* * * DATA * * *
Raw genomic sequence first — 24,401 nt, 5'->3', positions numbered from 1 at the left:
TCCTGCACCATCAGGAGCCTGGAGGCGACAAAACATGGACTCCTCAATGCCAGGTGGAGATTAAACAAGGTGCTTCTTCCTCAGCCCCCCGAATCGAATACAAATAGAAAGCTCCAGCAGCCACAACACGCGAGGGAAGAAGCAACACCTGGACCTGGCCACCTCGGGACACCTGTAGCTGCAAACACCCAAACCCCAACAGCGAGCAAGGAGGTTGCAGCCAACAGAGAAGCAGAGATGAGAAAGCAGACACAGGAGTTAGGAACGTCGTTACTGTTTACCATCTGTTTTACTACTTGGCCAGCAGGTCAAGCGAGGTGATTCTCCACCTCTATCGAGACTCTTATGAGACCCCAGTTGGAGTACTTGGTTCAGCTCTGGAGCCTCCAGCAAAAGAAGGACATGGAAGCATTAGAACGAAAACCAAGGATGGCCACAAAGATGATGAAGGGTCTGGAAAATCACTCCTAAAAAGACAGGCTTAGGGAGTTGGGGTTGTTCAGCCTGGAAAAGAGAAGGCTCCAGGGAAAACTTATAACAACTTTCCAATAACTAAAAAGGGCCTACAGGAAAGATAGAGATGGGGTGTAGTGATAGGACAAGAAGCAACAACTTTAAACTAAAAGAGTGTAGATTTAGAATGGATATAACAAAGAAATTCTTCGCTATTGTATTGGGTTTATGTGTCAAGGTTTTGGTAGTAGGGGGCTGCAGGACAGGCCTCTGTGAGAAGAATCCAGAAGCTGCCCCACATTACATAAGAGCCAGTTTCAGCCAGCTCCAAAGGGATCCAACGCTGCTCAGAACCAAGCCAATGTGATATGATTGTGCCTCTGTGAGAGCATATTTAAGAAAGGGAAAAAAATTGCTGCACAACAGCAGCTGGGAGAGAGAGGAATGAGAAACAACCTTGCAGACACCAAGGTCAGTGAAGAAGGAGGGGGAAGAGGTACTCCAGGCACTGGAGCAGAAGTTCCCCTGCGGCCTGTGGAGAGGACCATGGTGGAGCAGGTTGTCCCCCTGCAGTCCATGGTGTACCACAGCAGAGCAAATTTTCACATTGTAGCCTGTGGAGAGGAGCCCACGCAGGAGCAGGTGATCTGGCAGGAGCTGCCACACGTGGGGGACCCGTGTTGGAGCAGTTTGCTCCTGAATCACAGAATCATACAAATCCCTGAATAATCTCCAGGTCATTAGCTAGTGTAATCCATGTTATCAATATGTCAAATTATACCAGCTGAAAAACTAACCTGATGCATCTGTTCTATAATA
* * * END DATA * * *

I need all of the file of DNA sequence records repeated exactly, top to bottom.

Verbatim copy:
Raw genomic sequence first — 24,401 nt, 5'->3', positions numbered from 1 at the left:
TCCTGCACCATCAGGAGCCTGGAGGCGACAAAACATGGACTCCTCAATGCCAGGTGGAGATTAAACAAGGTGCTTCTTCCTCAGCCCCCCGAATCGAATACAAATAGAAAGCTCCAGCAGCCACAACACGCGAGGGAAGAAGCAACACCTGGACCTGGCCACCTCGGGACACCTGTAGCTGCAAACACCCAAACCCCAACAGCGAGCAAGGAGGTTGCAGCCAACAGAGAAGCAGAGATGAGAAAGCAGACACAGGAGTTAGGAACGTCGTTACTGTTTACCATCTGTTTTACTACTTGGCCAGCAGGTCAAGCGAGGTGATTCTCCACCTCTATCGAGACTCTTATGAGACCCCAGTTGGAGTACTTGGTTCAGCTCTGGAGCCTCCAGCAAAAGAAGGACATGGAAGCATTAGAACGAAAACCAAGGATGGCCACAAAGATGATGAAGGGTCTGGAAAATCACTCCTAAAAAGACAGGCTTAGGGAGTTGGGGTTGTTCAGCCTGGAAAAGAGAAGGCTCCAGGGAAAACTTATAACAACTTTCCAATAACTAAAAAGGGCCTACAGGAAAGATAGAGATGGGGTGTAGTGATAGGACAAGAAGCAACAACTTTAAACTAAAAGAGTGTAGATTTAGAATGGATATAACAAAGAAATTCTTCGCTATTGTATTGGGTTTATGTGTCAAGGTTTTGGTAGTAGGGGGCTGCAGGACAGGCCTCTGTGAGAAGAATCCAGAAGCTGCCCCACATTACATAAGAGCCAGTTTCAGCCAGCTCCAAAGGGATCCAACGCTGCTCAGAACCAAGCCAATGTGATATGATTGTGCCTCTGTGAGAGCATATTTAAGAAAGGGAAAAAAATTGCTGCACAACAGCAGCTGGGAGAGAGAGGAATGAGAAACAACCTTGCAGACACCAAGGTCAGTGAAGAAGGAGGGGGAAGAGGTACTCCAGGCACTGGAGCAGAAGTTCCCCTGCGGCCTGTGGAGAGGACCATGGTGGAGCAGGTTGTCCCCCTGCAGTCCATGGTGTACCACAGCAGAGCAAATTTTCACATTGTAGCCTGTGGAGAGGAGCCCACGCAGGAGCAGGTGATCTGGCAGGAGCTGCCACACGTGGGGGACCCGTGTTGGAGCAGTTTGCTCCTGAATCACAGAATCATACAAATCCCTGAATAATCTCCAGGTCATTAGCTAGTGTAATCCATGTTATCAATATGTCAAATTATACCAGCTGAAAAACTAACCTGATGCATCTGTTCTATAATA